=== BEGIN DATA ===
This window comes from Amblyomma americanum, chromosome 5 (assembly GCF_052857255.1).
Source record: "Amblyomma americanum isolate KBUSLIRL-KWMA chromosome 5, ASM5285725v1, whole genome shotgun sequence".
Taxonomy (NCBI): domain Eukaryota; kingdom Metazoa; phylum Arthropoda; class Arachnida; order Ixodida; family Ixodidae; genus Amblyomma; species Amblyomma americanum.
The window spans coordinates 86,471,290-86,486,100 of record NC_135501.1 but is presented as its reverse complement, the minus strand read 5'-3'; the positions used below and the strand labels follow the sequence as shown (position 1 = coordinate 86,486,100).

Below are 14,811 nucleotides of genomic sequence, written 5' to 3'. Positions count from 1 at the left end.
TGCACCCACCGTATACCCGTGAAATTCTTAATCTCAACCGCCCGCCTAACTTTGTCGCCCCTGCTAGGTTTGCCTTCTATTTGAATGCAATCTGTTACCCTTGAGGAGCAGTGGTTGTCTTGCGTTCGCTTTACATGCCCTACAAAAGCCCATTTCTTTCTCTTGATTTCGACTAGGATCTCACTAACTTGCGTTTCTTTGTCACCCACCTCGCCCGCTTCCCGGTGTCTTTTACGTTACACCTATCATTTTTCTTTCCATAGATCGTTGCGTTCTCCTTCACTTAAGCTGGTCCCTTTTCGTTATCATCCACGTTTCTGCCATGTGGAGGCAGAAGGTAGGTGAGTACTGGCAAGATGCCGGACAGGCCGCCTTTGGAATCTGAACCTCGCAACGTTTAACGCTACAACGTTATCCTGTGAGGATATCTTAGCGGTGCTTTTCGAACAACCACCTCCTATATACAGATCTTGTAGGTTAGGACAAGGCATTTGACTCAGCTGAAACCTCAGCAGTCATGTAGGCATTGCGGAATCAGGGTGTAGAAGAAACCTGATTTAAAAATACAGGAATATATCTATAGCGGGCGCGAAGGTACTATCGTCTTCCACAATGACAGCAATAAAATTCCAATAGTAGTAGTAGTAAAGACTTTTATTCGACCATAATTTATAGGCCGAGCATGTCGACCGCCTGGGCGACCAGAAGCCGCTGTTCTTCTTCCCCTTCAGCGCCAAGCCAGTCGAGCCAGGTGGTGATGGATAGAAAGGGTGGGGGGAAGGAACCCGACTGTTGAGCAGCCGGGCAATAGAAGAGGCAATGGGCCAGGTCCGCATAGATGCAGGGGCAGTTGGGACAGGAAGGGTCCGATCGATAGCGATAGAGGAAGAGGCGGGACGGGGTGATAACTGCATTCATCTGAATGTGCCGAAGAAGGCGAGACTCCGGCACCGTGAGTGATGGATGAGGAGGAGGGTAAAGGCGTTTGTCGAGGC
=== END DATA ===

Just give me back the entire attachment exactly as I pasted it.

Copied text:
This window comes from Amblyomma americanum, chromosome 5 (assembly GCF_052857255.1).
Source record: "Amblyomma americanum isolate KBUSLIRL-KWMA chromosome 5, ASM5285725v1, whole genome shotgun sequence".
Taxonomy (NCBI): domain Eukaryota; kingdom Metazoa; phylum Arthropoda; class Arachnida; order Ixodida; family Ixodidae; genus Amblyomma; species Amblyomma americanum.
The window spans coordinates 86,471,290-86,486,100 of record NC_135501.1 but is presented as its reverse complement, the minus strand read 5'-3'; the positions used below and the strand labels follow the sequence as shown (position 1 = coordinate 86,486,100).

Below are 14,811 nucleotides of genomic sequence, written 5' to 3'. Positions count from 1 at the left end.
TGCACCCACCGTATACCCGTGAAATTCTTAATCTCAACCGCCCGCCTAACTTTGTCGCCCCTGCTAGGTTTGCCTTCTATTTGAATGCAATCTGTTACCCTTGAGGAGCAGTGGTTGTCTTGCGTTCGCTTTACATGCCCTACAAAAGCCCATTTCTTTCTCTTGATTTCGACTAGGATCTCACTAACTTGCGTTTCTTTGTCACCCACCTCGCCCGCTTCCCGGTGTCTTTTACGTTACACCTATCATTTTTCTTTCCATAGATCGTTGCGTTCTCCTTCACTTAAGCTGGTCCCTTTTCGTTATCATCCACGTTTCTGCCATGTGGAGGCAGAAGGTAGGTGAGTACTGGCAAGATGCCGGACAGGCCGCCTTTGGAATCTGAACCTCGCAACGTTTAACGCTACAACGTTATCCTGTGAGGATATCTTAGCGGTGCTTTTCGAACAACCACCTCCTATATACAGATCTTGTAGGTTAGGACAAGGCATTTGACTCAGCTGAAACCTCAGCAGTCATGTAGGCATTGCGGAATCAGGGTGTAGAAGAAACCTGATTTAAAAATACAGGAATATATCTATAGCGGGCGCGAAGGTACTATCGTCTTCCACAATGACAGCAATAAAATTCCAATAGTAGTAGTAGTAAAGACTTTTATTCGACCATAATTTATAGGCCGAGCATGTCGACCGCCTGGGCGACCAGAAGCCGCTGTTCTTCTTCCCCTTCAGCGCCAAGCCAGTCGAGCCAGGTGGTGATGGATAGAAAGGGTGGGGGGAAGGAACCCGACTGTTGAGCAGCCGGGCAATAGAAGAGGCAATGGGCCAGGTCCGCATAGATGCAGGGGCAGTTGGGACAGGAAGGGTCCGATCGATAGCGATAGAGGAAGAGGCGGGACGGGGTGATAACTGCATTCATCTGAATGTGCCGAAGAAGGCGAGACTCCGGCACCGTGAGTGATGGATGAGGAGGAGGGTAAAGGCGTTTGTCGAGGC